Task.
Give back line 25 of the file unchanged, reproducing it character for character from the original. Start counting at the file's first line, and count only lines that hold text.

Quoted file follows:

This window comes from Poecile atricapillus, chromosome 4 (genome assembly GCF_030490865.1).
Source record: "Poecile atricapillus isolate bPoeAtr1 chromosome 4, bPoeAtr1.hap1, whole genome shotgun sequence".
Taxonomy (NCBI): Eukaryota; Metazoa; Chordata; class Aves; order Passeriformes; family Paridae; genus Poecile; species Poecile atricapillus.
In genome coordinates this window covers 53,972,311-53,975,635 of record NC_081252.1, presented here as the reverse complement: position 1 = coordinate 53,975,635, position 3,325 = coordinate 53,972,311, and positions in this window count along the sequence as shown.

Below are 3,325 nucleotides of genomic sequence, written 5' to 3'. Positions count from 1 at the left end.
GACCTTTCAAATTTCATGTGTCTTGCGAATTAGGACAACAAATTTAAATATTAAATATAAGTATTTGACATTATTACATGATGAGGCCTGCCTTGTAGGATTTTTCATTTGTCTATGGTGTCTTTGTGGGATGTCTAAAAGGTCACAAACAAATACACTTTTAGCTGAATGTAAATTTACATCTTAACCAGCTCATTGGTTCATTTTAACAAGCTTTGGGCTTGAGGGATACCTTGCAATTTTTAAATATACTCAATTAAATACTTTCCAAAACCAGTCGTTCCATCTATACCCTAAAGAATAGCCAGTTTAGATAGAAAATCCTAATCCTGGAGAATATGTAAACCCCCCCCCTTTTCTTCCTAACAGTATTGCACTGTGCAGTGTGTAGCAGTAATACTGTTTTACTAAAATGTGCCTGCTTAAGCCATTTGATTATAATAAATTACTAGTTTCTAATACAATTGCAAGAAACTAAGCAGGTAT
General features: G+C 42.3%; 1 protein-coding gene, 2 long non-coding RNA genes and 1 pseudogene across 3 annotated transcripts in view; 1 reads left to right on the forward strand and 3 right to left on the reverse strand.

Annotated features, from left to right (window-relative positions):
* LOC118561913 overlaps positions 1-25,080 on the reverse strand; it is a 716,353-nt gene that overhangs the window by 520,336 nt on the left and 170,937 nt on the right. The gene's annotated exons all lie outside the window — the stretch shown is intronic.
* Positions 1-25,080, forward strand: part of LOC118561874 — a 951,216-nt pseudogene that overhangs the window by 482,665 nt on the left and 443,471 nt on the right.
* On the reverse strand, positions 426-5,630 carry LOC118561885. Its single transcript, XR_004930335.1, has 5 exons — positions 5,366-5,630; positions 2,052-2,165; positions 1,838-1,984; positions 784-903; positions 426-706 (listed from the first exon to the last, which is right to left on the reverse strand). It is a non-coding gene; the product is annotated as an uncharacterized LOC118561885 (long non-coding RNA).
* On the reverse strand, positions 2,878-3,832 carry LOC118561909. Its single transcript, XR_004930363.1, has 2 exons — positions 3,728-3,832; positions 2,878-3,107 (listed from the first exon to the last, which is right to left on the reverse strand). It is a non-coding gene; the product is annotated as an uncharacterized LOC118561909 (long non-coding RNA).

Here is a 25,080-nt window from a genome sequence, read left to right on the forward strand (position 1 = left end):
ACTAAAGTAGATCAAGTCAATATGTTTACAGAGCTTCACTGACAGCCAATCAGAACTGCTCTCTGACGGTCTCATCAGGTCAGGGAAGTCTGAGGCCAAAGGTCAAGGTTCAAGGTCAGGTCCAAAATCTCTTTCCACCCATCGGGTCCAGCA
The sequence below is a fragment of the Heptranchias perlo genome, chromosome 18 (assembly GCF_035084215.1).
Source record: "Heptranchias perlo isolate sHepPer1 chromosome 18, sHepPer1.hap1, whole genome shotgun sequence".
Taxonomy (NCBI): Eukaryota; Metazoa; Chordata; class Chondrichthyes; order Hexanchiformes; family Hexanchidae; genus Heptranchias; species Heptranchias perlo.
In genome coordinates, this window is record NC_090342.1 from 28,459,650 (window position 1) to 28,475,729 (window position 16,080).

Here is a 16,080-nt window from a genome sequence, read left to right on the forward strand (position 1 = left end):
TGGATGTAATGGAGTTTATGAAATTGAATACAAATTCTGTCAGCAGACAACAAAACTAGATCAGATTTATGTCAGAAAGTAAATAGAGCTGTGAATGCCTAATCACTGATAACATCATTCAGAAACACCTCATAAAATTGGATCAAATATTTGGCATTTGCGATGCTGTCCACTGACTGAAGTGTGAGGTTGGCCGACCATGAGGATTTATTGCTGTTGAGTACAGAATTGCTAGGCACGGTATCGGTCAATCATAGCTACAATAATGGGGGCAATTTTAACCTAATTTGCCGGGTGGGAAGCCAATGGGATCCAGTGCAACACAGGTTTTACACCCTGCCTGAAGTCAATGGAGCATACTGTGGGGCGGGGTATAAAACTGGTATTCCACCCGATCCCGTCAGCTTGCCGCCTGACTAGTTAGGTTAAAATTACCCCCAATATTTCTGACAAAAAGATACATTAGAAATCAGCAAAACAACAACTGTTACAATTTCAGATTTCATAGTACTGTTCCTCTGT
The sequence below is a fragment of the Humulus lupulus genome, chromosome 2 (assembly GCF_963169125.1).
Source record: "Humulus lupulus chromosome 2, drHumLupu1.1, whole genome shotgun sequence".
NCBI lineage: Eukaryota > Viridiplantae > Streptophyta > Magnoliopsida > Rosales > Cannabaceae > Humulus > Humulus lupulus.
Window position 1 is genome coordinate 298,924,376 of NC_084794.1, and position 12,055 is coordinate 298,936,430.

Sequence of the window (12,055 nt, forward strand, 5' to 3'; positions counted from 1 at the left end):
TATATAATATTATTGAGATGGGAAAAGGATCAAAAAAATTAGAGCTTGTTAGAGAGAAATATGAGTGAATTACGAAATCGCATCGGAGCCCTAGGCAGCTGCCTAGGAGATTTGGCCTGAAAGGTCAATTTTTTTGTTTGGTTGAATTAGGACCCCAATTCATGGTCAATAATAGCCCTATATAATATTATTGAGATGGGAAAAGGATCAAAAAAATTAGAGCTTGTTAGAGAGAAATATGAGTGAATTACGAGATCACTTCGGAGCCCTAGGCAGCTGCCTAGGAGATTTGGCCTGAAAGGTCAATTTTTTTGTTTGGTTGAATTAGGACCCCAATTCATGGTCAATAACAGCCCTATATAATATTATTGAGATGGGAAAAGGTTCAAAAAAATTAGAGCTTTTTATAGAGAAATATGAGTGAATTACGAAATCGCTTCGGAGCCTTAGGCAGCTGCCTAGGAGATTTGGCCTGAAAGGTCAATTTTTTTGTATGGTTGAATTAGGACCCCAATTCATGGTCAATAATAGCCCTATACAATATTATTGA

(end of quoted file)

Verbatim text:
Sequence of the window (12,055 nt, forward strand, 5' to 3'; positions counted from 1 at the left end):